Stocks, crude oil and high-yield bonds were clobbered in January as investors ramped up demand for investment-grade bonds and gold. Driving the risk-off sentiment in the latter half of last month: rising concern that the coronavirus that’s spreading in China and beyond will take a bit out of the global economy.
Foreign inflation-linked bonds posted the strongest gain for the major asset classes in January. FTSE World Inflation-Linked Securities Index ex-US rose 2.3% last month. US inflation-linked Treasuries were a close second-place performer, posting a 2.1% gain via Bloomberg Treasury TIPS Index.
Broadly defined commodities tumbled the most, mostly due to the slumping prices for crude oil. The Bloomberg Commodity Index fell 7.4% in January in total return terms – the benchmark’s deepest monthly loss in nearly five years. By contrast, spot gold’s price surged 4.7% in January as investors turned to a traditional safe haven during a rocky start to the new year.
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Despite the latest setback, the trailing one-year window still reflects gains for all the major asset classes except broadly defined commodities. The strongest one-year return at January’s close: US stocks via Russell 3000 Index, which posted a 20.5% total return vs. the year-ago level.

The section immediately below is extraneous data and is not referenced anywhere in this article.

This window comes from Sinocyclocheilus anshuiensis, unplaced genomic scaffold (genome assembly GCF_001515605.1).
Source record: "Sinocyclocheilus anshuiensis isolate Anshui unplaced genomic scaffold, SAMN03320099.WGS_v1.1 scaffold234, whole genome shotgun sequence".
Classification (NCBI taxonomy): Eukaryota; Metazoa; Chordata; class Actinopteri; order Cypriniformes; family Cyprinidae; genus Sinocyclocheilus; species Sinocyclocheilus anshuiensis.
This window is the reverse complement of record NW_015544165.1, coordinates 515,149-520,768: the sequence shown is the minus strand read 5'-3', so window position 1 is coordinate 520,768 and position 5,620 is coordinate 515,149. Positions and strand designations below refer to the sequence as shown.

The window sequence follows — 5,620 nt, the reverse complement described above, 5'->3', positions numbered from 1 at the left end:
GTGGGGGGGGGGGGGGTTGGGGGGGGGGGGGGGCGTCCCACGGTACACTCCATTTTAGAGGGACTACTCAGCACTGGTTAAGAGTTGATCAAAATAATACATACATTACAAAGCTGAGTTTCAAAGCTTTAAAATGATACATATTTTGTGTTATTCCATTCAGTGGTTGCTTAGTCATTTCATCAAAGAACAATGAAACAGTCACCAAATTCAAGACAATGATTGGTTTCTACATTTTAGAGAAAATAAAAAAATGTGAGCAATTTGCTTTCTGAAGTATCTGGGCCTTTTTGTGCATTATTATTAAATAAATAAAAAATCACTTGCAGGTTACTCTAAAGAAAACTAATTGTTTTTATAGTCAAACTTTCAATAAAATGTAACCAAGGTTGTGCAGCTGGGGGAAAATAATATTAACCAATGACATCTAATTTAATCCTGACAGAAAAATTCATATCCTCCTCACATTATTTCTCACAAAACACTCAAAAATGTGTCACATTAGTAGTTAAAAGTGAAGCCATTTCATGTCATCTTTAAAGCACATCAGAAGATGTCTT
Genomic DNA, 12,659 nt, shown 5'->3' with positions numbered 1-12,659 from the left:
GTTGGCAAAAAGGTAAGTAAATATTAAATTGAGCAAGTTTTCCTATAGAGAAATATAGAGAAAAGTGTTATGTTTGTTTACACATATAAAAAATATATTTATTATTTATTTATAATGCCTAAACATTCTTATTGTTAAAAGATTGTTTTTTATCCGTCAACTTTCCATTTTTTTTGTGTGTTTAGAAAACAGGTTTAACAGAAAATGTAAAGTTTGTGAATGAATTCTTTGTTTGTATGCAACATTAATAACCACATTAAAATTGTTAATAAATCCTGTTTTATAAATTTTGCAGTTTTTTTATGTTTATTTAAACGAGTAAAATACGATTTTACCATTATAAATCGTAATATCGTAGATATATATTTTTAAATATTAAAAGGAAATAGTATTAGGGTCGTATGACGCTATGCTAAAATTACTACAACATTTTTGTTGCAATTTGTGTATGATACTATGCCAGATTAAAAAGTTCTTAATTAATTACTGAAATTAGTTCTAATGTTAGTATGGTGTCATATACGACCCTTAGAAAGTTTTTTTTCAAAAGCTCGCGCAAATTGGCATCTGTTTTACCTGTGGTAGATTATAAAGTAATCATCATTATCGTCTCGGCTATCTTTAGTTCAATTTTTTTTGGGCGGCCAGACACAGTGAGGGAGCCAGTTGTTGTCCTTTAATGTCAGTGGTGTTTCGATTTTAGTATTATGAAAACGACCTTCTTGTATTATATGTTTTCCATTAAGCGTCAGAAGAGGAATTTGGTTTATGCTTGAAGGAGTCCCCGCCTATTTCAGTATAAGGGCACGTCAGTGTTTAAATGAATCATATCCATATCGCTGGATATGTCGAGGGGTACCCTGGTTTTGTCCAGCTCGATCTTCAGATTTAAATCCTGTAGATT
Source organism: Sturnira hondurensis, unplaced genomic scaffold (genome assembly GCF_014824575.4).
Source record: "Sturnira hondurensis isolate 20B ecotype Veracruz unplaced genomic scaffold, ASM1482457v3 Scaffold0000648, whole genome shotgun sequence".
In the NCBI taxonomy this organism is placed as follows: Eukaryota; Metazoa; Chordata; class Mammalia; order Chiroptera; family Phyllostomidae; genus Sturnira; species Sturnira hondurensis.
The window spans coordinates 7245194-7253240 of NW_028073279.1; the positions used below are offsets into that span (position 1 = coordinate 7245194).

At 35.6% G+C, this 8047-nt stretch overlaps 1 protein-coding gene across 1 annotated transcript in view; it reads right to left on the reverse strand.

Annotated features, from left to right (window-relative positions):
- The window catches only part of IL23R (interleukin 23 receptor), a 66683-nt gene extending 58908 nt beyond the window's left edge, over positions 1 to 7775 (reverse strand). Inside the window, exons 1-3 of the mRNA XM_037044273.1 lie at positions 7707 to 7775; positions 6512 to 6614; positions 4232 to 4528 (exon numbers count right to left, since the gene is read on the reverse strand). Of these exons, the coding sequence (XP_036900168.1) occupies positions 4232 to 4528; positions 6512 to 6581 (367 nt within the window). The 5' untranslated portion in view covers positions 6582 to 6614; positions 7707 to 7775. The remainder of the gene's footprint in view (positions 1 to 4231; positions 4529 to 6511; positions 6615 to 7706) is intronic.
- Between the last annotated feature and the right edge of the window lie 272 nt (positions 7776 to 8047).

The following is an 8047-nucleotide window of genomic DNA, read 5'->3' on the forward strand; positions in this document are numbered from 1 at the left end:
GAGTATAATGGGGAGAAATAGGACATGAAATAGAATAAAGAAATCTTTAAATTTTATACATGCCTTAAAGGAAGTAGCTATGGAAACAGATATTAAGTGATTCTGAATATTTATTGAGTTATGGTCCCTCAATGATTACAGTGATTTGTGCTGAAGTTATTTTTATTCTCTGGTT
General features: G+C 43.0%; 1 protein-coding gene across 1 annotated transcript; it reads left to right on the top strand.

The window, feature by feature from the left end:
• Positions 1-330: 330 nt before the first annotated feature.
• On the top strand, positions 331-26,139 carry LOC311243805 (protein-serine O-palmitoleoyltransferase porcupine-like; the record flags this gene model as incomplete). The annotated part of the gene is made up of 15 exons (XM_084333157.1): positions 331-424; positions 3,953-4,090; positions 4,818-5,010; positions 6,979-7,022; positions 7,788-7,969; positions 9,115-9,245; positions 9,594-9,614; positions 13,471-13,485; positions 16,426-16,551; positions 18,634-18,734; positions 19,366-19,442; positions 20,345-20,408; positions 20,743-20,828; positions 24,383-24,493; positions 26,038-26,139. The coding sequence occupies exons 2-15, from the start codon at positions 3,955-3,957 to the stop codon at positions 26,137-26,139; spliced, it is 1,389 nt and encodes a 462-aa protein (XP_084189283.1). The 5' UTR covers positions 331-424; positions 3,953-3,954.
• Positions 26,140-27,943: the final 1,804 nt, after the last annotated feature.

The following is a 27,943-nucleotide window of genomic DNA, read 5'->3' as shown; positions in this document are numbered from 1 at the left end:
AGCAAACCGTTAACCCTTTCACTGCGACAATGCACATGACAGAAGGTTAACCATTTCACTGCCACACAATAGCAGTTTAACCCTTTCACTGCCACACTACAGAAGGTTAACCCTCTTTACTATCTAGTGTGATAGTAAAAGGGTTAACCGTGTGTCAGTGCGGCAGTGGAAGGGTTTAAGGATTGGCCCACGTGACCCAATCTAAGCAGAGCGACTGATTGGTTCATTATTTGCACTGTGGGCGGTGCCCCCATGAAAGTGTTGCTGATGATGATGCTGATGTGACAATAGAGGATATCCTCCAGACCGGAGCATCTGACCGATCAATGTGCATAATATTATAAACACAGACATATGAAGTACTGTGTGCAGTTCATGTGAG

But with the coronavirus roiling global economic sentiment, investors are bracing for a rough February. “This could potentially disrupt global supply chains,” advises Rohini Malkani, an economist at DBRS Morningstar, a global credit ratings consultancy. “It’s too early to say how long it is going to last.”
What is clear is that China’s role in the global economy is substantial and the stakes are relatively high. “China today accounts for about one-third of global economic growth, a larger share of global growth than from the US, Europe and Japan combined,” Andy Rothman of Matthews Asia, an investment manager, said in Congressional testimony last month.
The losses in stock markets around the world last month weighed on the Global Markets Index (GMI). This unmanaged benchmark that holds all the major asset classes (except cash) in market-value weights slipped 0.2% in January–the first monthly loss for GMI since August.
For the trailing one-year period, however, GMI is still holding on to a solid run, posting a 14.1% total return over the past 12 months—midway between the one-year gain for US stocks and US bonds, based on the Russell 3000 Index (+20.5%), and US investment-grade bonds via Bloomberg Aggregate Bond Index (+9.7%).
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